We may not be able to gun it to 88 miles per hour and suddenly arrive in a different point in time, leaving fiery ghost trails burning where we once were. But we can walk around in our own thoughts and past experiences, reviving old sounds and smells as if they were mint. Compared to visions of going back to the future, mental time travel may be the next best thing.

Understanding how the brain makes sense of the past is important for understanding how it sorts the fluid present. With diseases like Alzheimer’s and other dementias still sitting as daunting question marks with respect to both prevention and treatment, brain science is increasingly turning to backdoor methods of discovery. If researchers can’t look directly at the brain as it degenerates, maybe they can look at the parts that make up the total, and, importantly, salvage what’s left.

“If we want to help someone with Alzheimer’s disease or dementia, we want to know how the brain targets and retrieves memories of past experience,” said Sean Polyn, assistant professor of psychology at Vanderbilt University.

With the help of two graduate students, Polyn recently took to the lab to explore those curiosities more in-depth. They pooled 20 participants between 18 and 35 years old. Each was asked to remember a list of 24 words — common objects like horse, boat, and window — and told to repeat the string of words in order. All this was completed as subjects lay inside an fMRI scanner, which the researchers used to track neural activity.

The team was looking at one region in particular: the medial temporal lobe. Memory research is decidedly fickle, but the evidence that does exist suggests it’s here that long-term memories play the largest role. Polyn and his colleagues wanted to learn how it plays that role.

To do that, they created a model that simplifies the neural architecture of memory and spits out the odds that a person will retrieve the words in-order based on past performance. From that model the team can decipher which memories are “high fidelity,” meaning they are richer and packed with context, and which are isolated recollections. The more experiences that appear as high fidelity indicate the person is mentally time travelling, and therefore faces a greater chance of recalling the words on either side of the target word.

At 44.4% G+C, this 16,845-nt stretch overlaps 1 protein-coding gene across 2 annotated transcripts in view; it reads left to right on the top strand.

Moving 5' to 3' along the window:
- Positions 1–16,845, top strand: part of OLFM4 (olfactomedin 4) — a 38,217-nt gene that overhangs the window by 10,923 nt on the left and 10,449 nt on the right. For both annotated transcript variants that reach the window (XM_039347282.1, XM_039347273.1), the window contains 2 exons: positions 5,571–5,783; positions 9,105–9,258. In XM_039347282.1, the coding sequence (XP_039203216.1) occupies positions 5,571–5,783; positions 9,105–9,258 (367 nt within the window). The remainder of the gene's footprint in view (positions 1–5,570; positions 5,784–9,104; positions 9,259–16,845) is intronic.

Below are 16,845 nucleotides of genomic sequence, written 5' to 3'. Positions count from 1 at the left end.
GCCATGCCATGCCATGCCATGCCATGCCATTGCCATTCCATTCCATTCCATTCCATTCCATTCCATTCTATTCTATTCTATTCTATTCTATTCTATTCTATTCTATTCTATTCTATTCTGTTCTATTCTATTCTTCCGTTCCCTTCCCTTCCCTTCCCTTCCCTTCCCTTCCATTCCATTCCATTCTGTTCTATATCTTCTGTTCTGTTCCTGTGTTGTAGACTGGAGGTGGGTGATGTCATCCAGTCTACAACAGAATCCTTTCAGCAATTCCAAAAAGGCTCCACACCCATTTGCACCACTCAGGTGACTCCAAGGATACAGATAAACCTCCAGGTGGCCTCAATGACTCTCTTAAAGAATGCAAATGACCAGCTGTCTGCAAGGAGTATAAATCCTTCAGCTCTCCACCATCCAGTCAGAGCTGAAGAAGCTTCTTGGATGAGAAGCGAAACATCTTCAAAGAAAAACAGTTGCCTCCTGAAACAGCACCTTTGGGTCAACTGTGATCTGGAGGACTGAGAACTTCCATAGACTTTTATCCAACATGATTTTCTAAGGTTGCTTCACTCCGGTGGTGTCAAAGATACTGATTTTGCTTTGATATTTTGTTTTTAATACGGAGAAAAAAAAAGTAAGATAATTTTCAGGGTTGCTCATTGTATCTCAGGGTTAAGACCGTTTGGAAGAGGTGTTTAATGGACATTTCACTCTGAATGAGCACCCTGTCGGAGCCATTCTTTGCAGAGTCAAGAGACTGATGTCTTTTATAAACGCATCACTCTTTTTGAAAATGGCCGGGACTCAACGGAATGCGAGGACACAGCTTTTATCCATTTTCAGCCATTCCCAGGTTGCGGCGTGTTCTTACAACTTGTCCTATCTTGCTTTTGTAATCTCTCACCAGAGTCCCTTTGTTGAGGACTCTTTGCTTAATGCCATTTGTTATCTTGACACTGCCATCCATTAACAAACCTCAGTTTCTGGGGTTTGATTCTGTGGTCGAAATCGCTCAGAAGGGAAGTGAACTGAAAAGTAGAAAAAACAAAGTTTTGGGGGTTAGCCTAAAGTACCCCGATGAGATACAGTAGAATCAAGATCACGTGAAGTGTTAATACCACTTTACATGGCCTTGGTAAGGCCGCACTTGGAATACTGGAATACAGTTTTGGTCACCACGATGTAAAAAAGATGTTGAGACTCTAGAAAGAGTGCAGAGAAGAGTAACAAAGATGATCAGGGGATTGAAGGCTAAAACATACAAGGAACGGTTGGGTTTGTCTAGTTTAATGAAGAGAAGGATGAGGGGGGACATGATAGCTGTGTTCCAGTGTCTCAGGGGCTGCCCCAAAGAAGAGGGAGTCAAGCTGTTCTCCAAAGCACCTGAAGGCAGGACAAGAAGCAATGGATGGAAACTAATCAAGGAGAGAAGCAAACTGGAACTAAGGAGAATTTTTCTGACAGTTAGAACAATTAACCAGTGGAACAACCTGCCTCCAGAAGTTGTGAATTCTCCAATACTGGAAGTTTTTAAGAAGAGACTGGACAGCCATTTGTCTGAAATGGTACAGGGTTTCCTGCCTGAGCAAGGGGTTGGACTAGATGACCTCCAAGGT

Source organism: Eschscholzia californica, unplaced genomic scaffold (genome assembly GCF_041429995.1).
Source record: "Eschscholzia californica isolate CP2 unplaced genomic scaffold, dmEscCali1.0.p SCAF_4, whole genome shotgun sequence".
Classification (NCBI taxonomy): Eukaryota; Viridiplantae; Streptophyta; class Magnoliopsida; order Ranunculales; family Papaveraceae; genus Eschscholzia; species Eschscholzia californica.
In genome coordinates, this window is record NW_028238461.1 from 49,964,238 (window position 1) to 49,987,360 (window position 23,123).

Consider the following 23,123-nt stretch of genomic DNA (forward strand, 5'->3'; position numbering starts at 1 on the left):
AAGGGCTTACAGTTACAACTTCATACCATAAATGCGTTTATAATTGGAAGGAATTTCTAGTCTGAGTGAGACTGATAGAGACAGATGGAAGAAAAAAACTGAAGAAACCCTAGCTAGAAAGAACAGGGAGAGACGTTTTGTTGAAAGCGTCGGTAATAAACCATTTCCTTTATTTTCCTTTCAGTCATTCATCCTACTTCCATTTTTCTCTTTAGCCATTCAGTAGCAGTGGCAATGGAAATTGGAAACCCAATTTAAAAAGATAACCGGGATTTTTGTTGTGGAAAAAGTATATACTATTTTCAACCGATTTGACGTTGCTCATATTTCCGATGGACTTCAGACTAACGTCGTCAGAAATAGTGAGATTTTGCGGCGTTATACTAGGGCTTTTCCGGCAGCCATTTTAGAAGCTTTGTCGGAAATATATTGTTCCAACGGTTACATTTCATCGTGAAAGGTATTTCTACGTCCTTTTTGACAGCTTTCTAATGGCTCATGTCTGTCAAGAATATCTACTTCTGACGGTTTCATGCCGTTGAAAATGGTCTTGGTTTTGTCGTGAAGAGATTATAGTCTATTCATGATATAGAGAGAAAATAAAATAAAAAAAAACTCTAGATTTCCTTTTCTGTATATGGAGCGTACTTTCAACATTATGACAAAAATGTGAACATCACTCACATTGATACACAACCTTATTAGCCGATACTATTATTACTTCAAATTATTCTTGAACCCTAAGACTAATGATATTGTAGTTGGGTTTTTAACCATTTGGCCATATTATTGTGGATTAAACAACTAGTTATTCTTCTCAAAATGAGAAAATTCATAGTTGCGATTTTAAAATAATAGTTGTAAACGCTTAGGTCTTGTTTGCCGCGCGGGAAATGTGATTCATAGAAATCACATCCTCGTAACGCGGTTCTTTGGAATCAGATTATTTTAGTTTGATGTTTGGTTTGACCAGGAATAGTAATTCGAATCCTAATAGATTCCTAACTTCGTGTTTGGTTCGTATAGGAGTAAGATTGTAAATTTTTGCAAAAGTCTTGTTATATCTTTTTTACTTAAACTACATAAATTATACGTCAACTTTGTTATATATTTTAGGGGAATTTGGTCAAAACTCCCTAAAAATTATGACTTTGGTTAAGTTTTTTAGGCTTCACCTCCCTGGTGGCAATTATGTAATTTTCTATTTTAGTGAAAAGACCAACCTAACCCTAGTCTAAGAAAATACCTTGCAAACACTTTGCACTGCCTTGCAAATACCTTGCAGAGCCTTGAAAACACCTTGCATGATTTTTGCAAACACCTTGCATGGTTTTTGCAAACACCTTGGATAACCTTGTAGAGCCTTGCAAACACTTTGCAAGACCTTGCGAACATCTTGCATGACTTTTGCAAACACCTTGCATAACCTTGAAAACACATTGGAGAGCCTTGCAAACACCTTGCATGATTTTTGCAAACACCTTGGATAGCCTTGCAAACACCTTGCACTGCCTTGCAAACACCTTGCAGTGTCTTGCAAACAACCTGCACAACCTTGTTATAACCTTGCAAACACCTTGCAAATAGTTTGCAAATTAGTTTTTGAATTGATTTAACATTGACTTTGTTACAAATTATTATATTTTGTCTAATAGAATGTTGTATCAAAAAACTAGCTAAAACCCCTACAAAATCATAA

Polyn likens the process to Google. Google can’t find what you’re looking for unless the search terms pertain to the subject. That’s why you can struggle all day to recall the title to a song with which you’re intimately familiar, then suddenly hear a word that makes an association somewhere in your brain and you retrieve the memory. “It’s like you’re able to construct, neurally, these better search terms that specify, ‘I want memories from this particular moment, this past moment in time,’” he said. High-fidelity memories — the ones that let you mentally time travel — are the equivalent of telling Google you want hotels in Paris when that’s exactly what you’re after. But if the mental context isn’t there, you might as well be looking up lawnmowers in Memphis.

Alzheimer’s patients stand a lot to gain from research of this variety, Polyn says. Aside from recommendations to eat healthy, exercise, and maintain an active social life, doctors can’t offer any advice to stave off neurodegeneration. “If you’re going to have some hope of developing a treatment for someone who’s having trouble retrieving memories,” Polyn said, “you want to know what brain regions are most critically involved in that process, so you know where to look for a problem.”

The ultimate goal, he says, is to have as much of that information as possible when the moment is ripe for science to intervene. If a patient transitions from recalling high-fidelity memories to isolated recollections, that may indicate gradual memory loss or early onset Alzheimer’s. With the right tools, that could mean the difference between stopping the disease in its tracks and letting the patient get utterly engulfed.

Source: Kragel J, Morton N, Polyn S. Memory And Mental Time Travel: New Understanding Offers Clues For Solving Alzheimer's. Journal of Neuroscience. 2015.